Rain and no complaints about it. I’m sure we’re still in a drought, technically. But it’s incredibly lush. Verdant, to use a word no one speaks but hacks write. The spotty yard is filling out. The lights glow under the bushes in the evening. The sky mutters and sparks. It’s the most wonderful time of the year, as you say about Christmas because it’s been half a year since spring and you’re lying to yourself.



Faithful patrons are wondering when the Oak Island Water Feature will enter into the seasonal narrative; soon. I’m getting the mulch down first. Don’t tell me I should hire someone. They charge $70 for two cubic yards. I would pay about $10 for more. Yes, there’s labor, but I am not halt nor infirm, and can grapple with a bag as well as I did ten years ago. The problem is grappling with ten bags. Jimmy Ten Bags is my Organized Crime nickname, bestowed by the Giant Swede; today, while texting him that I was unable to run errands because I was on a mulch run, I decided that Running Mulch will be my Cliched Indigenous name this year.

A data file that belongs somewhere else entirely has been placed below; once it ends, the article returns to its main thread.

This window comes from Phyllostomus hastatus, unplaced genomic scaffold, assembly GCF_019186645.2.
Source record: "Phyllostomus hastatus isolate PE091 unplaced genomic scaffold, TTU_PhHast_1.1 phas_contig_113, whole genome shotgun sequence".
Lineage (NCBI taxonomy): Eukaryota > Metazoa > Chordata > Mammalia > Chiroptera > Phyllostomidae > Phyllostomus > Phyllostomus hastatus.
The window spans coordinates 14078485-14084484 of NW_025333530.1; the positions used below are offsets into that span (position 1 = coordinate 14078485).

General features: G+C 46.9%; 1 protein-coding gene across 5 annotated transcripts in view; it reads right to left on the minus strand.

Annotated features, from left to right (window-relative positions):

I have done half the work. Ten bags last week on the back; looks bright and new and does a nice job smothering the weeds, or at least letting them know who’s boss. We used to have these underground creepers that wove threads all through the dirt; pulling them up was quite satisfying, like the red string on an old Band-Aid package. (When did those disappear?) Fewer of those weeds now. Mostly just junk vegetation, pointless stuff that evolved just to sprawl and choke and do its thing, as they said in the Sixties when the shackles of society where thrown off and Things could be done, regardless of the grief they caused the Man.

This week? FIFTEEN FARGING BAGS of EcoSmart Sustainably Minced Choco-Brown Tree-Shard (TM) with Color-Gard and all the other attributes that lift it high, high above mere unsustainable mulch. (Which I assume is made from shredded virgin redwoods.) I got ten bags yesterday, as well as two rolls of filthy sod. Carrying a roll of sod is as close as a law-abiding man will get to disposing of a dwarf’s corpse. Brought them up the stairs to the neat empty square where the playhouse once stood. Dug and unrolled them. After I’d shooed the dog, who of course in the whole big yard found the city the happiest spot.